London: British scientists have created more than 150 human-animal hybrid embryos in British laboratories. The hybrids have been produced in secret over the past three years by researchers looking into possible cures for a wide range of diseases.
The revelation comes a day after a committee of scientists warned of a nightmare Planet of the Apes scenario in which work on human-animal creations goes too far. Last night a campaigner against the excesses of medical research said he was disgusted that scientists were "dabbling in the grotesque".
Figures seen by the Daily Mail show that 155 "admixed" embryos, containing both human and animal genetic material, have been created since the introduction of the 2008 Human Fertilisation Embryology Act.
This legalised the creation of a variety of hybrids, including an animal egg fertilised by a human sperm; "cybrids", in which a human nucleus is implanted into an animal cell; and "chimeras", in which human cells are mixed with animal embryos.
Scientists say the techniques can be used to develop embryonic stem cells which can be used to treat a range of incurable illnesses.
Three labs in the UK – at King’s College London, Newcastle University and Warwick University – were granted licences to carry out the research after the Act came into force.
All have now stopped creating hybrid embryos due to a lack of funding but scientists believe that there will be more such work in the future.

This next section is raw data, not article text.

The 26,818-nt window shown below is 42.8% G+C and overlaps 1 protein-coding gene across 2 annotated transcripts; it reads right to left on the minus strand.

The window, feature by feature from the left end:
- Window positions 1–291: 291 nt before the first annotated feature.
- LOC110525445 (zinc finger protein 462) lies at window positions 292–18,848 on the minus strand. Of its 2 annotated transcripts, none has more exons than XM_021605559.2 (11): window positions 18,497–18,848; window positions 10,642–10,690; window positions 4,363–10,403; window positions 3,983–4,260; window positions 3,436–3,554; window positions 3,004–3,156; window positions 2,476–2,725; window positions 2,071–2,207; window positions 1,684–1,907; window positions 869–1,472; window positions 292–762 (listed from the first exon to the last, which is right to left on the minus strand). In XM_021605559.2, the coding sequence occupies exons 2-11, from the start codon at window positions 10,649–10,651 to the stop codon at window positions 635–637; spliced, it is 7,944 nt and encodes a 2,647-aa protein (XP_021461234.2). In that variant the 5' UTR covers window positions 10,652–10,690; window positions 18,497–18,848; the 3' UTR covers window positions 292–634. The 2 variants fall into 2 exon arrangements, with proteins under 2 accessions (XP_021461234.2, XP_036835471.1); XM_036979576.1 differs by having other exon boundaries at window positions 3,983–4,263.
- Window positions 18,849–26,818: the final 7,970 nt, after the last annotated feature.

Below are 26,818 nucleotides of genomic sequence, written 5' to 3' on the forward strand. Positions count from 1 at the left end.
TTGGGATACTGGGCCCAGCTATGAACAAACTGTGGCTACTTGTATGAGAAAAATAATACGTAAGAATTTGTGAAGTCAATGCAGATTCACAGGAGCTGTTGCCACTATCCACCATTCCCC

The figure was revealed to crossbench peer Lord Alton following a Parliamentary question. Last night he said: "I argued in Parliament against the creation of human-animal hybrids as a matter of principle. None of the scientists who appeared before us could give us any justification in terms of treatment.
"Ethically it can never be justifiable – it discredits us as a country. It is dabbling in the grotesque.
"At every stage the justification from scientists has been: if only you allow us to do this, we will find cures for every illness known to mankind. This is emotional blackmail.
"Of the 80 treatments and cures which have come about from stem cells, all have come from adult stem cells – not embryonic ones.
"On moral and ethical grounds this fails; and on scientific and medical ones too."
Josephine Quintavalle, of pro-life group Comment on Reproductive Ethics, said: "I am aghast that this is going on and we didn’t know anything about it.
"Why have they kept this a secret? If they are proud of what they are doing, why do we need to ask Parliamentary questions for this to come to light? The problem with many scientists is that they want to do things because they want to experiment. That is not a good enough rationale."
Last week, a group of scientists warned about Planet of the Apes experiments. They called for new rules to prevent lab animals being given human attributes, for example by injecting human stem cells into the brains of primates.
But the lead author of their report, Professor Robin Lovell-Badge, from the Medical Research Council’ s National Institute for Medical Research, said the scientists were not concerned about human-animal hybrid embryos because by law these have to be destroyed within 14 days.
"The reason for doing these experiments is to understand more about early human development and come up with ways of curing serious diseases, and as a scientist I feel there is a moral imperative to pursue this research," Prof Lovell-Badge said.
"As long as we have sufficient controls – as we do in this country – we should be proud of the research."
However, he called for stricter controls on another type of embryo research, in which animal embryos are implanted with a small amount of human genetic material. Human-animal hybrids are also created in other countries, many of which have little or no regulation.